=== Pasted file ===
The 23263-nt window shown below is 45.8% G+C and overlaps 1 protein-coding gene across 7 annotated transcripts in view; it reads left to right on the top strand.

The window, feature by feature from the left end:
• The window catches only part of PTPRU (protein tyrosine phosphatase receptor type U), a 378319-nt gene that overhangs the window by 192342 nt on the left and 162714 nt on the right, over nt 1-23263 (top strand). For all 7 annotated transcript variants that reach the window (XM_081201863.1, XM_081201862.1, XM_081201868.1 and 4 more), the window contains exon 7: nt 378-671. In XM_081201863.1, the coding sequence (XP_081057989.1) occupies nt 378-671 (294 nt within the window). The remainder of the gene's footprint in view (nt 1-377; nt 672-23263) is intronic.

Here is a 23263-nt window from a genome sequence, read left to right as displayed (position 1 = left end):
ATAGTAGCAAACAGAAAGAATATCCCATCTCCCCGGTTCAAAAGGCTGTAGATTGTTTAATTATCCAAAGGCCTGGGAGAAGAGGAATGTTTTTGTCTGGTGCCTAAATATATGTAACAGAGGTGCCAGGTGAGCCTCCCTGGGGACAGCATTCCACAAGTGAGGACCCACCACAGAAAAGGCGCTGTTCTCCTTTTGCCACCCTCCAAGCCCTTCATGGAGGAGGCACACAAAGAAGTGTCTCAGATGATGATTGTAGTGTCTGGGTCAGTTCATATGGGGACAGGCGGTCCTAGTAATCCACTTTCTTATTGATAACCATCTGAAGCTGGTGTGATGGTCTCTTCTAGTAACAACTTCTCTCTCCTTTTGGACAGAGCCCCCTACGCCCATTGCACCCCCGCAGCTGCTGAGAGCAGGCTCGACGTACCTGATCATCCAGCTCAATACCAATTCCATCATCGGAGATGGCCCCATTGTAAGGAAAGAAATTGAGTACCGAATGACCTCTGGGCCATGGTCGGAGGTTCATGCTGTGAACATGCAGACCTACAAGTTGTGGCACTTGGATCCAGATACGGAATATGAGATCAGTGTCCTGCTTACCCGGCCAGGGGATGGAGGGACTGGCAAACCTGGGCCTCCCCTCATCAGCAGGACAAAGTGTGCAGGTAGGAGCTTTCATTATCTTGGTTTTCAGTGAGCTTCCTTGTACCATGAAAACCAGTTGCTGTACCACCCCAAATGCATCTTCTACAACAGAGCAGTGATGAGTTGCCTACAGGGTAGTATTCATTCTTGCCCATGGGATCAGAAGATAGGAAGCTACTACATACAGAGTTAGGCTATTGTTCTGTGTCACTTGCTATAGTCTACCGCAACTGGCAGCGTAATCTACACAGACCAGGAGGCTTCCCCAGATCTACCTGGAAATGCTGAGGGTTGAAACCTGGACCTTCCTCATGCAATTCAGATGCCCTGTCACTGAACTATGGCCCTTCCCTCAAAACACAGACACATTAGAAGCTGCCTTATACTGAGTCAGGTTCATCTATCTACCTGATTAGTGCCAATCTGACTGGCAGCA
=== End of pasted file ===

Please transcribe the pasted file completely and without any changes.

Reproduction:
The 23263-nt window shown below is 45.8% G+C and overlaps 1 protein-coding gene across 7 annotated transcripts in view; it reads left to right on the top strand.

The window, feature by feature from the left end:
• The window catches only part of PTPRU (protein tyrosine phosphatase receptor type U), a 378319-nt gene that overhangs the window by 192342 nt on the left and 162714 nt on the right, over nt 1-23263 (top strand). For all 7 annotated transcript variants that reach the window (XM_081201863.1, XM_081201862.1, XM_081201868.1 and 4 more), the window contains exon 7: nt 378-671. In XM_081201863.1, the coding sequence (XP_081057989.1) occupies nt 378-671 (294 nt within the window). The remainder of the gene's footprint in view (nt 1-377; nt 672-23263) is intronic.

Here is a 23263-nt window from a genome sequence, read left to right as displayed (position 1 = left end):
ATAGTAGCAAACAGAAAGAATATCCCATCTCCCCGGTTCAAAAGGCTGTAGATTGTTTAATTATCCAAAGGCCTGGGAGAAGAGGAATGTTTTTGTCTGGTGCCTAAATATATGTAACAGAGGTGCCAGGTGAGCCTCCCTGGGGACAGCATTCCACAAGTGAGGACCCACCACAGAAAAGGCGCTGTTCTCCTTTTGCCACCCTCCAAGCCCTTCATGGAGGAGGCACACAAAGAAGTGTCTCAGATGATGATTGTAGTGTCTGGGTCAGTTCATATGGGGACAGGCGGTCCTAGTAATCCACTTTCTTATTGATAACCATCTGAAGCTGGTGTGATGGTCTCTTCTAGTAACAACTTCTCTCTCCTTTTGGACAGAGCCCCCTACGCCCATTGCACCCCCGCAGCTGCTGAGAGCAGGCTCGACGTACCTGATCATCCAGCTCAATACCAATTCCATCATCGGAGATGGCCCCATTGTAAGGAAAGAAATTGAGTACCGAATGACCTCTGGGCCATGGTCGGAGGTTCATGCTGTGAACATGCAGACCTACAAGTTGTGGCACTTGGATCCAGATACGGAATATGAGATCAGTGTCCTGCTTACCCGGCCAGGGGATGGAGGGACTGGCAAACCTGGGCCTCCCCTCATCAGCAGGACAAAGTGTGCAGGTAGGAGCTTTCATTATCTTGGTTTTCAGTGAGCTTCCTTGTACCATGAAAACCAGTTGCTGTACCACCCCAAATGCATCTTCTACAACAGAGCAGTGATGAGTTGCCTACAGGGTAGTATTCATTCTTGCCCATGGGATCAGAAGATAGGAAGCTACTACATACAGAGTTAGGCTATTGTTCTGTGTCACTTGCTATAGTCTACCGCAACTGGCAGCGTAATCTACACAGACCAGGAGGCTTCCCCAGATCTACCTGGAAATGCTGAGGGTTGAAACCTGGACCTTCCTCATGCAATTCAGATGCCCTGTCACTGAACTATGGCCCTTCCCTCAAAACACAGACACATTAGAAGCTGCCTTATACTGAGTCAGGTTCATCTATCTACCTGATTAGTGCCAATCTGACTGGCAGCA